Don't panic about rates!

Housing Market Written by John Bolton, Mar 26 2009

STOP, BREATHE DEEPLY, THINK. If you haven't fixed yet ... don't panic. Even with a five-year rate at 7.50% the world won't topple over tomorrow! Interest rate cycles take up to seven years and the Reserve Bank only kicked this one off six months ago. 

We are in the middle of a major recession so the Reserve Bank is hardly going to start increasing rates anytime soon. If anything the economy seems to be getting worse, not better. There are some fundamental reasons why long-term rates will track upwards, mostly to do with inflation and bank funding costs. That said, I think we are seeing way more than that at the moment. Simple supply and demand. As more homeowners rush in to lock for five years the interest rates will go up. The reason is that banks will struggle to find investors prepared to pick up the other side and invest in five-year fixed rates. We mentioned that this would happen in our blog Long term rates have bottomed, back in mid-February.

Short-term rates are not going up. You can expect variable, six-month and one-year rates to stay low. The pivot point appears to be the two-year rate, which is hanging around 5.95%. The long-term rates will stop going up when the market finds its equilibrium. With spooked homeowners fuelling demand for five-year fixed, the rates could go up a bit further, especially as everyone dives in. Remember that everyone went into variable rates over the past three or four months, and they are now jumping back into fixed. That's about $10 billion of home loans diving into longer-term fixed rates when there are few investors. You have to ask yourself, is the new equilibrium good value? I was okay with a five-year rate up to 6.50% or 6.75%, but in my mind anything over 7.00% in the midst of a major recession isn't great value. I'd rather get a few years of shorter term rates with five in front of them. Don't get me wrong - I intend to fix for five years, but not until a true economic recovery is underway. I wouldn't advocate this if you are the nervous type - not worth the stress! If rates keep you awake at night then lock in now and add a few years to your life. The Reserve Bank is highly likely to drop the official cash rate again next month - and I'm picking another 0.50%. I also expect the Governor to put the banks under a bit of pressure to pass it on. The 90-day bank bill is sitting around 3.00-ish so at 5.95% to 6.20%, banks are already carrying close to 3.00% margins against historic averages of around 1.30%.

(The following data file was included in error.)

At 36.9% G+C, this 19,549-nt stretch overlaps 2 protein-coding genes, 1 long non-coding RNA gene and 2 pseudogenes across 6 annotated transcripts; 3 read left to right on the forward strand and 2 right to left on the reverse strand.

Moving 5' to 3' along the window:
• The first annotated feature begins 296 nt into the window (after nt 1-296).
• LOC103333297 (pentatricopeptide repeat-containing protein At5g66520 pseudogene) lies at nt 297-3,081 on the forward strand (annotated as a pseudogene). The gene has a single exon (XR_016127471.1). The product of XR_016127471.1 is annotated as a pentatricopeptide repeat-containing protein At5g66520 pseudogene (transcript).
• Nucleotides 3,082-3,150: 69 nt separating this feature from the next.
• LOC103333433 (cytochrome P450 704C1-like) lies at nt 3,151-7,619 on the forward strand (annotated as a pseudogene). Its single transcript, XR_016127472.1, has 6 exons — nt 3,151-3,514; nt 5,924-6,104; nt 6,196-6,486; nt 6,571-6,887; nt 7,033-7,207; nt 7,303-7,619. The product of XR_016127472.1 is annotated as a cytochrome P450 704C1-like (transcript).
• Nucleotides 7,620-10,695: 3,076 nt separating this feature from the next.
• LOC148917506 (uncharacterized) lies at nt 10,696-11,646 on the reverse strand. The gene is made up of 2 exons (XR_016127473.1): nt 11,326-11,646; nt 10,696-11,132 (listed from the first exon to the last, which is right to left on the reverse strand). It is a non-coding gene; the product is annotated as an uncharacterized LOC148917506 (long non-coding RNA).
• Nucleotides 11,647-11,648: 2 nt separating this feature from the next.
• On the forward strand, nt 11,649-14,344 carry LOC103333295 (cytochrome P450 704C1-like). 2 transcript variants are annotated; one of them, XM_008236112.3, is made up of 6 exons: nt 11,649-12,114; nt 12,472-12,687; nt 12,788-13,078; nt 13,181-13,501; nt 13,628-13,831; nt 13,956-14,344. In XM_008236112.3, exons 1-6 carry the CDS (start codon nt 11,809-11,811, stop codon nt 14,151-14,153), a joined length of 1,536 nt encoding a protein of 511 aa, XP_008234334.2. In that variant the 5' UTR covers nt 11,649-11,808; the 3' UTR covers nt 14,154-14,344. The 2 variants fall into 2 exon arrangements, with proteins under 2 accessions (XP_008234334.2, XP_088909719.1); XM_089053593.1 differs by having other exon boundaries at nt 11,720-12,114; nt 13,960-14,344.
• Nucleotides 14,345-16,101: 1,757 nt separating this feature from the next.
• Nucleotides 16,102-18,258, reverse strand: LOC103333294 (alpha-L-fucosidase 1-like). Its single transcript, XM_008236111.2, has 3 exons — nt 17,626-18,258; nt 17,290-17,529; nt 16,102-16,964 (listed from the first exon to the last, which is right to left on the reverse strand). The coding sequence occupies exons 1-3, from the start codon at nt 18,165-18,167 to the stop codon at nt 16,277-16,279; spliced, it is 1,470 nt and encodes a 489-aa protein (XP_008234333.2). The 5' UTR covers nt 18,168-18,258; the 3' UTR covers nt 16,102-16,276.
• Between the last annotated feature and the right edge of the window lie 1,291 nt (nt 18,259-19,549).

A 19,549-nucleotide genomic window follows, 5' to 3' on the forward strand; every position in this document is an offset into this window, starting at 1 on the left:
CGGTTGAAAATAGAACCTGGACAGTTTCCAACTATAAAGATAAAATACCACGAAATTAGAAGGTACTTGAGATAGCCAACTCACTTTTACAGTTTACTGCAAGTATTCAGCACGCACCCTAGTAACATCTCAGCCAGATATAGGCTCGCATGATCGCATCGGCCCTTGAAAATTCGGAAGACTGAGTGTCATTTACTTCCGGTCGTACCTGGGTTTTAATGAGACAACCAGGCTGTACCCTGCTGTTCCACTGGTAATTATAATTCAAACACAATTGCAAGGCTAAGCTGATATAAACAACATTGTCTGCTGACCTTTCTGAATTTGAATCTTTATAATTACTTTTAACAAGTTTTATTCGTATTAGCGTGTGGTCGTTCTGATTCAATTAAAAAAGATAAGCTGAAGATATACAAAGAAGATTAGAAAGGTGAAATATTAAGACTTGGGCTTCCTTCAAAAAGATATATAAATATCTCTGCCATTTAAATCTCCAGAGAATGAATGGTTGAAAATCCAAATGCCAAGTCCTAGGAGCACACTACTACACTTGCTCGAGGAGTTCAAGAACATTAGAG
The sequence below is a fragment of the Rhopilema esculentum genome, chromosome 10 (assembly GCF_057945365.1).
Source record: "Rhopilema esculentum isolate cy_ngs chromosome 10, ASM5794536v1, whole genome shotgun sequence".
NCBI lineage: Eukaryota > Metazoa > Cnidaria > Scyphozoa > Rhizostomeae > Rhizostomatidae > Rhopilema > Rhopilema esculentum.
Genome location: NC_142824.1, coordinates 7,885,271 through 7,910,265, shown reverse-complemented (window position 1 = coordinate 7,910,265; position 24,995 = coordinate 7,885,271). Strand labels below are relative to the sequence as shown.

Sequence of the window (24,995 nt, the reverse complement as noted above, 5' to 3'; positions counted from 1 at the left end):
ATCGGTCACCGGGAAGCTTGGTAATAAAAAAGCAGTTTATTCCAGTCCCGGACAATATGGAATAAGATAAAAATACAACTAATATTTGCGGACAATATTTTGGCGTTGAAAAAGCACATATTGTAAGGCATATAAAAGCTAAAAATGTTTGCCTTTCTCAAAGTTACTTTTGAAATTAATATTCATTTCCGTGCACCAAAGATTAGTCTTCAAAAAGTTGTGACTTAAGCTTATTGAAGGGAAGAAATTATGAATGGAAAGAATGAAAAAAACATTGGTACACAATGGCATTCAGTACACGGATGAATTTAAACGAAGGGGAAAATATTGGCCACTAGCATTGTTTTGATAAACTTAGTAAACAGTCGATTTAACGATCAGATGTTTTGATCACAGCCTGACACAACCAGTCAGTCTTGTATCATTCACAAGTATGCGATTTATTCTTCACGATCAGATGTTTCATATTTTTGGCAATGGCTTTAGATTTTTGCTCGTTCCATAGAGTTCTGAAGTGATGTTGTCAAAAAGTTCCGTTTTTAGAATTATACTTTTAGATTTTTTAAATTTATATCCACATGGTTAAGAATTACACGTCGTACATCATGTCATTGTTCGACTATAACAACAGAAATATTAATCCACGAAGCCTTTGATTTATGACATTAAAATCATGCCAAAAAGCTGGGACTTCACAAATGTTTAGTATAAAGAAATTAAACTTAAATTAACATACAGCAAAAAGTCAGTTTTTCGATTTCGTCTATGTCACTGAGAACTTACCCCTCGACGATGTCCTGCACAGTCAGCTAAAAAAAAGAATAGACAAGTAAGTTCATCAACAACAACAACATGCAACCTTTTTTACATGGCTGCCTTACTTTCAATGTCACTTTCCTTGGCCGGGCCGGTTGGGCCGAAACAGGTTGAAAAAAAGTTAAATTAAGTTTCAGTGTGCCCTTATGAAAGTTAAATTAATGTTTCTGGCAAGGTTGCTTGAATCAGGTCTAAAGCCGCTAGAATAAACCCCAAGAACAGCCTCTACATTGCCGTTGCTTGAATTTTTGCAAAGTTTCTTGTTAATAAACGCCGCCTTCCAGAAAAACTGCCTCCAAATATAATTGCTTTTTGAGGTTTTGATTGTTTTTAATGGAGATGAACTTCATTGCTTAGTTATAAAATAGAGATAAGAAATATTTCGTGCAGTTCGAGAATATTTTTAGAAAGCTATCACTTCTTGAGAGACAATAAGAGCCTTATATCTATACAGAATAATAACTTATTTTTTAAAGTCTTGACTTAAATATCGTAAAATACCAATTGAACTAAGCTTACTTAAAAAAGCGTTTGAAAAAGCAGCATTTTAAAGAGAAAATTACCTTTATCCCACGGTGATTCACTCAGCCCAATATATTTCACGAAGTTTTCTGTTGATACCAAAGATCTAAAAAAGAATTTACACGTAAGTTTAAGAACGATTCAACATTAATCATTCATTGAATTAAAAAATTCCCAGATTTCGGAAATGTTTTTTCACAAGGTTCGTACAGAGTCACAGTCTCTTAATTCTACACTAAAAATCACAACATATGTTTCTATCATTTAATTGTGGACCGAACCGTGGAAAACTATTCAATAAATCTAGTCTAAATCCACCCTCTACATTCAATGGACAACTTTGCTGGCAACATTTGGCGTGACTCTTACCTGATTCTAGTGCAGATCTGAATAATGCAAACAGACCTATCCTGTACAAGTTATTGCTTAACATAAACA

My view? That’s enough fat to cover their higher funding costs. Over the long term, higher inflation will be a global issue. But I struggle to see where it will come from domestically. From what I can see Kiwis are banking their interest savings and not spending them, and our Government seems to be running out of money!

Struggling to sleep?

If you are struggling to sleep, or live on a pretty tight budget, then our view has always been to fix long. Another option could be to consider two- to three-year rates at around 5.95%. That will at least give you some piece of mind for the next few years and is fairly good value. The five-year rate, even at 7.20%, probably isn't that bad but it wouldn’t be my first choice. If you are of a conservative nature, don't feel too guilty putting some into the five-year, but always split it with another term to reduce your risk. It really comes down to a classic trade-off between risk and return and everyone will have a different appetite. I'm prepared to stay in short-term rates for a cash flow benefit now. Others will want the certainty of longer-term rates. Or you could sit on the fence and do a bit of both (just not a picket fence!)


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